A sensible driver could pilot it from
Sacramento to the
before needing to refill the gas tank. A
commuter with a daily, 30-mile round-trip routine could theoretically run on only
electric power every day, as long as he/she recharged the Volt with an
easy-to-use plug upon arriving home each evening. Los Angeles
The Volt came on the scene decidedly green and capable of long-distance hauls. For many awaiting an environmentally friendly, gas-sipping car with traditional auto capabilities, the Volt’s appearance was a dream come true.
Among numerous honors, the Volt was named Motor Trend magazine’s 2011 Car of the Year.
I was privileged to get an early look at the first-generation Volt. Having recently spent a week in the second-generation 2016 model, I can tell you this: The new one is WAY better than the original, darn near a quantum leap. And yes, I was very impressed with the original.
The reworked Volt has a starting price just a shade less than $40,000. Given the Volt’s current technology, that’s a bargain.
The first thing I noticed was the Volt’s sleeker, sportier skin. In fact, when I first walked up to it, I didn’t think it was a Volt. Neighbors who saw it parked at my home said the same thing.
Two electric motors power the Volt’s front wheels. They’re backed up by a modest 1.5-liter, four-cylinder engine ready to take over once the juice runs out – a seamless transition, by the way. The electric-drive system puts out an advertised baseline of 149 horsepower, and max torque is nearly 300 foot-pounds, a definite eye-opener.
The Volt’s much-improved torque was evident to me right off the bat. I actually had to learn to be a little lighter on the “gas” pedal, so as not to look like a complete idiot out there on the public roadways.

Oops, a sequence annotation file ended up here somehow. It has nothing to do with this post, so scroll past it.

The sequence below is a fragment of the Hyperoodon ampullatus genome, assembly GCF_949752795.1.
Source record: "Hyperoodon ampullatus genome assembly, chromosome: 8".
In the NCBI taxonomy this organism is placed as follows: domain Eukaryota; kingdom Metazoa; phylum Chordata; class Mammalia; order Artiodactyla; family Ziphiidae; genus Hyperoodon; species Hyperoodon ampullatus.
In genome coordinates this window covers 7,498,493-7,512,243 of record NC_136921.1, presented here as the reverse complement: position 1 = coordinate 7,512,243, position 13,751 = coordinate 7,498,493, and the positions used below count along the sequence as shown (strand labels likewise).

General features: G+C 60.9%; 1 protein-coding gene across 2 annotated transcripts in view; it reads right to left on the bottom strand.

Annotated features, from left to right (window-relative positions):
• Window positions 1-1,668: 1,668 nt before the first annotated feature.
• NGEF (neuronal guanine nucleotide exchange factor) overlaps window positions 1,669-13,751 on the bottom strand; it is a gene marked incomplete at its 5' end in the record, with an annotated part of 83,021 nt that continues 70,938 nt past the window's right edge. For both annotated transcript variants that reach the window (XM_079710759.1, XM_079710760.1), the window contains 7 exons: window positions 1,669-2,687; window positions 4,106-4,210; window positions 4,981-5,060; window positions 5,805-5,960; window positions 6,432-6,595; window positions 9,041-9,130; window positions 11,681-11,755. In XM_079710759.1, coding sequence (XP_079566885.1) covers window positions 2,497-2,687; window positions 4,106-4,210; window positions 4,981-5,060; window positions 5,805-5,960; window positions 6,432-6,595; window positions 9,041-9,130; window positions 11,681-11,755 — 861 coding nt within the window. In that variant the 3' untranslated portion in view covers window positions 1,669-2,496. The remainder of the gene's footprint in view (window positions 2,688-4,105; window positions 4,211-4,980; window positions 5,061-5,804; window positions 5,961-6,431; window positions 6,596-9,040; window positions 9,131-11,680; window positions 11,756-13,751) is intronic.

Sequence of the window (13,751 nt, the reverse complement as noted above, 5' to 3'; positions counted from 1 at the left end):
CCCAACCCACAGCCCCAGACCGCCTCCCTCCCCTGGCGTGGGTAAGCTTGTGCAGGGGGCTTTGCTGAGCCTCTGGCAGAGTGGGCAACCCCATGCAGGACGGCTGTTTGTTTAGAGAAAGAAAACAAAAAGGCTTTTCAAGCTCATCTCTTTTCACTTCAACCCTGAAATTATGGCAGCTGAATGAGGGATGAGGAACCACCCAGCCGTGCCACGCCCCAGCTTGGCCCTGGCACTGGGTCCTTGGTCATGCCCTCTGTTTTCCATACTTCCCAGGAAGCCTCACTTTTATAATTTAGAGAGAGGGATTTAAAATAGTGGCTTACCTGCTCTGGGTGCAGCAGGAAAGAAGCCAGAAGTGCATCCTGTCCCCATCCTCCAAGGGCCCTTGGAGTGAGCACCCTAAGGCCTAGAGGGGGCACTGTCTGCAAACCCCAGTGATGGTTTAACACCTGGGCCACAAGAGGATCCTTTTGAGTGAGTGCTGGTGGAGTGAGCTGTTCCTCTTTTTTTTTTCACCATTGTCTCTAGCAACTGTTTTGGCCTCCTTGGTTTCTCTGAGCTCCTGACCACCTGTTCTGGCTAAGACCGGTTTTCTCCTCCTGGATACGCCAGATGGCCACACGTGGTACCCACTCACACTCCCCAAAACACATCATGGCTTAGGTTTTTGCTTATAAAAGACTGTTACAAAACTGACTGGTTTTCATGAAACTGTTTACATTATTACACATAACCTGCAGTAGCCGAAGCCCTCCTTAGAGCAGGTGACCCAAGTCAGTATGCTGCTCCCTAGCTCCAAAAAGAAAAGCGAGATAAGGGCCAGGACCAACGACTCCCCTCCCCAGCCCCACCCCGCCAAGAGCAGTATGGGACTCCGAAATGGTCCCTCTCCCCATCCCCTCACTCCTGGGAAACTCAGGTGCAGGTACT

Besides the torquey power source, there’s this: the new Volt has an electric-power-only range of up to 53 miles. Total driving range improves to 420 miles. Needless to say, a little gas for the standard engine goes a long, long way.
The Volt’s range was improved in part by weight loss. GM engineers were able to shave more than 200 pounds off the curb weight of the first-generation Volt. The more-slender Volt was a nimble performer in both city and freeway traffic.
Most impressive to me was how much information the car was feeding me while I was on a roll. I was getting real-time readouts of energy consumed, battery status, regenerative braking contributions and much more.
I confess that three full-size adults in the Volt’s back seat will be too close for comfort. Fine, somebody has to go. Four car occupants will get along just fine.
Please note that the latest Volt can be had with the safety and driving-enhancement features that have become staples on most contemporary models. That includes lane-keeping assist, blind spot warning, rear cross-traffic alert and forward collision alert.
Interior comfort is likewise improved, and the list of standard comfort/convenience features is what you’d expect for a major automaker’s small sedan offering. And the hatchback arrangement works well with this vehicle.
On my grading scale, the Volt gets an “A.” Others complain that it’s too pricey for many households. I understand. But technological advances, and progress, don’t come cheap.